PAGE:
The amount of time that a victim is likely to survive after being stabbed can assist in the reconstruction of the scenario. This however is very difficult to ascertain, some victims succumb quickly to wounds while others are still very capable of strenuous activity after they have been stabbed in similar a manner (Stab wounds, 2014).

Arrest and trial

In order to bring a suspect to trial, the investigator must keep all documentation and evidence safe from manipulation. Each person involved in processing the scene must be debriefed. All evidence moved to safe keeping and the chain of custody established from crime scene collection through processing and to safe keeping. Jurisdiction over the body is maintained until the crime scene investigator sees fit. Only once the crime scene investigator is satisfied with the collection of evidence from the body, including any tests, autopsy results toxicology and others will the body be released. (Holder, Robinson, & Laub, 2011)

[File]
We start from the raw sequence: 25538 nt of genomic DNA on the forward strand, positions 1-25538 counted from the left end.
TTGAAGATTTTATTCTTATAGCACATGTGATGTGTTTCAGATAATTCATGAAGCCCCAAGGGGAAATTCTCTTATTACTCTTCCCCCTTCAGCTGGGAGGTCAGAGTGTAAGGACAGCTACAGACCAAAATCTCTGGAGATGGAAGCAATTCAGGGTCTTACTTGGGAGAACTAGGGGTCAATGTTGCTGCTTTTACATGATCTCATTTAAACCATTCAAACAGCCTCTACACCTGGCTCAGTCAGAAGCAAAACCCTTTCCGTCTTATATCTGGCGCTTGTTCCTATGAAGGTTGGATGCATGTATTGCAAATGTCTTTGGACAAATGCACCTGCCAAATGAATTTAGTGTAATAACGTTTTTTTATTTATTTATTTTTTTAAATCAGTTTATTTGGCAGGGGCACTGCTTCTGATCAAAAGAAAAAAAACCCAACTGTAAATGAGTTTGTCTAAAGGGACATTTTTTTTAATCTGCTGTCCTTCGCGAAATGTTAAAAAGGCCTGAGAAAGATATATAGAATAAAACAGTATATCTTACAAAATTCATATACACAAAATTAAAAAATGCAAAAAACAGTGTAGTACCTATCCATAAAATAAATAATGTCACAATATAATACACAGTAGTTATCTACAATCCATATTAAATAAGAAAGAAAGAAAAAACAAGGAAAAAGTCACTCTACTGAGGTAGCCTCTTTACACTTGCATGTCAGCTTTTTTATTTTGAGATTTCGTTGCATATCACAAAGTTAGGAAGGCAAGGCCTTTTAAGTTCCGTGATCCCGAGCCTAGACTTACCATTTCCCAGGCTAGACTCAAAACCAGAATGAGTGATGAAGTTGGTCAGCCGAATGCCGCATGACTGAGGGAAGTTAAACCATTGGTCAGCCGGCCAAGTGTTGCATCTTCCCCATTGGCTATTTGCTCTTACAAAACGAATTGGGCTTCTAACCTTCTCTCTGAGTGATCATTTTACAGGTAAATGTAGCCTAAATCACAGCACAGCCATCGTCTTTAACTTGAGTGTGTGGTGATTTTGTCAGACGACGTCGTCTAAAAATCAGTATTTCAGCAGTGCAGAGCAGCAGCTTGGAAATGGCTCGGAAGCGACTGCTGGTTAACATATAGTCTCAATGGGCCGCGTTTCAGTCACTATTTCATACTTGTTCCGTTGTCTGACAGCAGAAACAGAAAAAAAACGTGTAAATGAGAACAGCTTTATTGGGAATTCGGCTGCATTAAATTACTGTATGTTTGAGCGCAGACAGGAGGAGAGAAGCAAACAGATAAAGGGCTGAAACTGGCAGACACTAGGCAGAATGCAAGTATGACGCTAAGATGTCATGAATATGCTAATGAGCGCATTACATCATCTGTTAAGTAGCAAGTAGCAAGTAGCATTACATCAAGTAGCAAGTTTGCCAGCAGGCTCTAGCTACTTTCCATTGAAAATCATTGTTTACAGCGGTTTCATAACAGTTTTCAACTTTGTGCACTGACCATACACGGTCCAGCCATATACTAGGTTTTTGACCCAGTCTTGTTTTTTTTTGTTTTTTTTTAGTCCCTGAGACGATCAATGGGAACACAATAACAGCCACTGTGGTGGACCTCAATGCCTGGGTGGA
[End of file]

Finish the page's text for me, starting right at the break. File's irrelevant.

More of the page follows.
In any investigation there are numerous procedures that need to be followed. Adherence to these procedures is required in order to make the evidence collected stick in a court of law. These procedures can be summarised as follows

  • Initial response and prioritisation of efforts
  • Preliminary documentation and scene evaluation
  • Scene processing
  • Debriefing of those involved, documentation and recording the incident


Figure 1 Knife wound impressions

Source knife deeper section wound.JPG

Figure 2 Wound impressions


Figure 3 Langer Lines


Figure 4 Serrated blade impressons

Source crop.jpg

Figure 5 Post mortem exam autopsy



Hess, K. M., & Orthmann, C. H. (2010). Criminal Investigation 9th Edition. New York: Cengage Learning.

Holder, E. H., Robinson, L. O., & Laub, J. H. (2011). Death Investigation: A guide for the scene investigator. Washington: U.S. Department of Justice.

Kilfeather, R. F. (2011). Managing and coordinating major criminal investigations 2nd Edition. London, New York: CRC Press.

Reno, J., Marcus, D., Robinson, L., Brennan, N., & Travis, J. (2000). Crime Scene Investigation - A guide of law enforcement. Washington: Department of Justice Response Center.

Stab wounds. (2014, 05 05). Retrieved from Forensic medicine for medical students: